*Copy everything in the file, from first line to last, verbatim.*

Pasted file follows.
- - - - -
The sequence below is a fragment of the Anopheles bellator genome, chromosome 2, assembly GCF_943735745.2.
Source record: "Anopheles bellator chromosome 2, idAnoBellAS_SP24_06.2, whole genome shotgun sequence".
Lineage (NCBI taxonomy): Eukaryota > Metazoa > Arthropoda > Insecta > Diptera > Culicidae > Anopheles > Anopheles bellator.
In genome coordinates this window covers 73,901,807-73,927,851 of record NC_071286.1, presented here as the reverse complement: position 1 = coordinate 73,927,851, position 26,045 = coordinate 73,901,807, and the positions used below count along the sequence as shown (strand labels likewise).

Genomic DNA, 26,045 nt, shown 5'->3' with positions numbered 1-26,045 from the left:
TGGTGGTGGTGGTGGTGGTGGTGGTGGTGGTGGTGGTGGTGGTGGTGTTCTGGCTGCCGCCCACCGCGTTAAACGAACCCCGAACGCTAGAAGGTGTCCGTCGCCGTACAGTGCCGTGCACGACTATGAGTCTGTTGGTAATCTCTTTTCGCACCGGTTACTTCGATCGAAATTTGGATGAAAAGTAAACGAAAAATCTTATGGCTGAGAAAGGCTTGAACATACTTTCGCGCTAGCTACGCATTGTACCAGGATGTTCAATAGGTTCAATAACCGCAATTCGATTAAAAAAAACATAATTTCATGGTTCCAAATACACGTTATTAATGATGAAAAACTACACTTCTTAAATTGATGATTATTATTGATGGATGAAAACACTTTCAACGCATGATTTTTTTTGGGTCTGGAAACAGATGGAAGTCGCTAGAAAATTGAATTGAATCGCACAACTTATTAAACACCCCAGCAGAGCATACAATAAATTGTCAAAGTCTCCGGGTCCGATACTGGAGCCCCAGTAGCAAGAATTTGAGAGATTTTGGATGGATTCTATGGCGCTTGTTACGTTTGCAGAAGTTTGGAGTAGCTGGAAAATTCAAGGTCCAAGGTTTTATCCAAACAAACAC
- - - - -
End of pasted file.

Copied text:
The sequence below is a fragment of the Anopheles bellator genome, chromosome 2, assembly GCF_943735745.2.
Source record: "Anopheles bellator chromosome 2, idAnoBellAS_SP24_06.2, whole genome shotgun sequence".
Lineage (NCBI taxonomy): Eukaryota > Metazoa > Arthropoda > Insecta > Diptera > Culicidae > Anopheles > Anopheles bellator.
In genome coordinates this window covers 73,901,807-73,927,851 of record NC_071286.1, presented here as the reverse complement: position 1 = coordinate 73,927,851, position 26,045 = coordinate 73,901,807, and the positions used below count along the sequence as shown (strand labels likewise).

Genomic DNA, 26,045 nt, shown 5'->3' with positions numbered 1-26,045 from the left:
TGGTGGTGGTGGTGGTGGTGGTGGTGGTGGTGGTGGTGGTGGTGGTGTTCTGGCTGCCGCCCACCGCGTTAAACGAACCCCGAACGCTAGAAGGTGTCCGTCGCCGTACAGTGCCGTGCACGACTATGAGTCTGTTGGTAATCTCTTTTCGCACCGGTTACTTCGATCGAAATTTGGATGAAAAGTAAACGAAAAATCTTATGGCTGAGAAAGGCTTGAACATACTTTCGCGCTAGCTACGCATTGTACCAGGATGTTCAATAGGTTCAATAACCGCAATTCGATTAAAAAAAACATAATTTCATGGTTCCAAATACACGTTATTAATGATGAAAAACTACACTTCTTAAATTGATGATTATTATTGATGGATGAAAACACTTTCAACGCATGATTTTTTTTGGGTCTGGAAACAGATGGAAGTCGCTAGAAAATTGAATTGAATCGCACAACTTATTAAACACCCCAGCAGAGCATACAATAAATTGTCAAAGTCTCCGGGTCCGATACTGGAGCCCCAGTAGCAAGAATTTGAGAGATTTTGGATGGATTCTATGGCGCTTGTTACGTTTGCAGAAGTTTGGAGTAGCTGGAAAATTCAAGGTCCAAGGTTTTATCCAAACAAACAC